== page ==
Farm assurance standards for the UK poultry sector are to be raised later this year as part of a drive across the farming industry to keep standards up to date and meet customer expectations.
The Red Tractor Assurance (RTA) scheme, which covers 75% of all UK agricultural production, seeks to introduce changes to boost animal welfare, biosecurity and compliance from poultry producers, starting from November.
Across all poultry species, each crop will require the light intensity to be measured and recorded at bird eye-level to confirm that farms are meeting the standards. Photo: Ronald Hissink
The consultation, which closes in early March, spells out the following proposed changes:
- Across all poultry species, each crop will require the light intensity to be measured and recorded at bird eye-level to confirm that farms are meeting the standards.
- Lighting for ducks is to be phased on and off over a 30 minutes dawn-dusk period with a new recommendation for windows in all buildings which house ducks.
- Only slower growing breeds can be used for free-range chicken production to ensure that breeds are suitable for the method of production.
- Biosecurity standards are being revised and simplified to help consistency and ease of auditing. Requirements have been grouped – for example site access for people, site access for vehicles, hand cleanliness, and footwear.
- Bulk feed disinfection will become a separate audit point from existing cleaning and disinfection requirements.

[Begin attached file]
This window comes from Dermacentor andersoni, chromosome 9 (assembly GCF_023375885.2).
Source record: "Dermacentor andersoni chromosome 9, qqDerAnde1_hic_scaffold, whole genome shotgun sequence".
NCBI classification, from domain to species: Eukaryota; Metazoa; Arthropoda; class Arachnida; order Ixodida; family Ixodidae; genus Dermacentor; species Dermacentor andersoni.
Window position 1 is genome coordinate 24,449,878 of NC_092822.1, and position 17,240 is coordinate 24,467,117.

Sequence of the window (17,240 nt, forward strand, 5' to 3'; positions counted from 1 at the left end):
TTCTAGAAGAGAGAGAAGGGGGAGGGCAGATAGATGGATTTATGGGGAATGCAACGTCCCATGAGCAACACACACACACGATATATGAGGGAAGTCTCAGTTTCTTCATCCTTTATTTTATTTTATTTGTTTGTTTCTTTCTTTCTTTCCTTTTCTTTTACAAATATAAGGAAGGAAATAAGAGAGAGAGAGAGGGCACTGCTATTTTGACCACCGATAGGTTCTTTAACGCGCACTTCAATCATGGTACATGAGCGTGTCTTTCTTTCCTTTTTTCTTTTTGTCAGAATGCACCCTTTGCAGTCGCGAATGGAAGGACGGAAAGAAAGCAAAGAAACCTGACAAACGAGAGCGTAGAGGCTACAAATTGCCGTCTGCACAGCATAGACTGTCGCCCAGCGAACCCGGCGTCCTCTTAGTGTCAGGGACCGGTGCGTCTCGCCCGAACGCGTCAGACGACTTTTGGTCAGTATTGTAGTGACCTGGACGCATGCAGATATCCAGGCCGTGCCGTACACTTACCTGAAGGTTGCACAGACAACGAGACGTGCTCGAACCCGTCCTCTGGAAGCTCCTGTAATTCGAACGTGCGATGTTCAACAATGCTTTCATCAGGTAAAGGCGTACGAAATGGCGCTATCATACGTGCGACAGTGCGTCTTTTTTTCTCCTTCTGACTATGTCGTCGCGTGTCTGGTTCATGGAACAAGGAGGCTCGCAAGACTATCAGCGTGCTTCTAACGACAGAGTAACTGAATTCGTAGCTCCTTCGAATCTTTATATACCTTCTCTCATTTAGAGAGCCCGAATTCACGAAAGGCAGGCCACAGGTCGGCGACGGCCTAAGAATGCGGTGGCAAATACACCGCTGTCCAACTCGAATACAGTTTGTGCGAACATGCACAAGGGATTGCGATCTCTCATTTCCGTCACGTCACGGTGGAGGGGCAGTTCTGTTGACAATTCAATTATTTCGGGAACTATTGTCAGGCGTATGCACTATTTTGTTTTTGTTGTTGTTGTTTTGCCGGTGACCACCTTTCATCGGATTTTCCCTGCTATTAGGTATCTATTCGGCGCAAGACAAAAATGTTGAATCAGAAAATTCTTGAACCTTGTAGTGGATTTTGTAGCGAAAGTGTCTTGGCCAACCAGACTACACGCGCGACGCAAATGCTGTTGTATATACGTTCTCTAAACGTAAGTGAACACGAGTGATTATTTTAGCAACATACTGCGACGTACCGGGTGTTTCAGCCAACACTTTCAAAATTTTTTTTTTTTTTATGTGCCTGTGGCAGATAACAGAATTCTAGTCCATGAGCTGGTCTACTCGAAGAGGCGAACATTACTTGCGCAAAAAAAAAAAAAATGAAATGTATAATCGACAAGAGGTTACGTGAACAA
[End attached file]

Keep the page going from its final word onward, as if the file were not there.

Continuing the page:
- There should be a minimum 5-day turnaround between poultry flocks.
- Multi-age sites will have to give more details on how they operate, showing how entrances and staff are managed across the farm complex.
- All chicken enterprises are now grouped together, including the new enhanced welfare module. This will ensure core requirements are standardised across all enterprises and species.
The RTA scheme is also proposing changes across all sectors. These include measures to protect the environment, including the inclusion of the Farming Rules for Water, which aim to reduce soil erosion and nutrient run off.
Selling free-range eggs online
New Zealand free-range layer farmer Bruce Greig was faced with a drop in demand due to Covid-19 lockdowns. He immediately started selling his eggs online and saw consumers return and his business boosted to new heights.
Building worker welfare into the standards
It also wants to build worker welfare into the standards to ensure members are taking sensible steps to protect the safety and wellbeing of workers on-farm. UK agriculture’s health and safety record is poor, and farming is identified as an at-risk sector for labour exploitation. As part of this, each site will need to nominate a welfare officer. Jim Moseley, RTA chief executive, said standards had to be kept up to date to make sure that British produce is well-placed to capitalise on the new trade opportunities stemming from the UK’s exit from the European Union. In a letter to members seen by Poultry World, Mr Moseley writes: “Having an accreditation assurance scheme that is not only recognised by consumers and the supply chain, but also understands how farmers operate, will be essential as we enter a period that will mean great change for many farmers.”
While comments on farming forums were negative, with producers arguing that the measures would pile on costs, the NFU said members should respond to the consultation. Stuart Roberts, NFU deputy president, said it was vital farmers voiced their opinion and continued to influence the assurance standards Red Tractor provides. “Now, more than ever, we need to ensure that our standards on food, whether for animal welfare, food safety, or environmental protection, meet the needs of both farmers and the public.”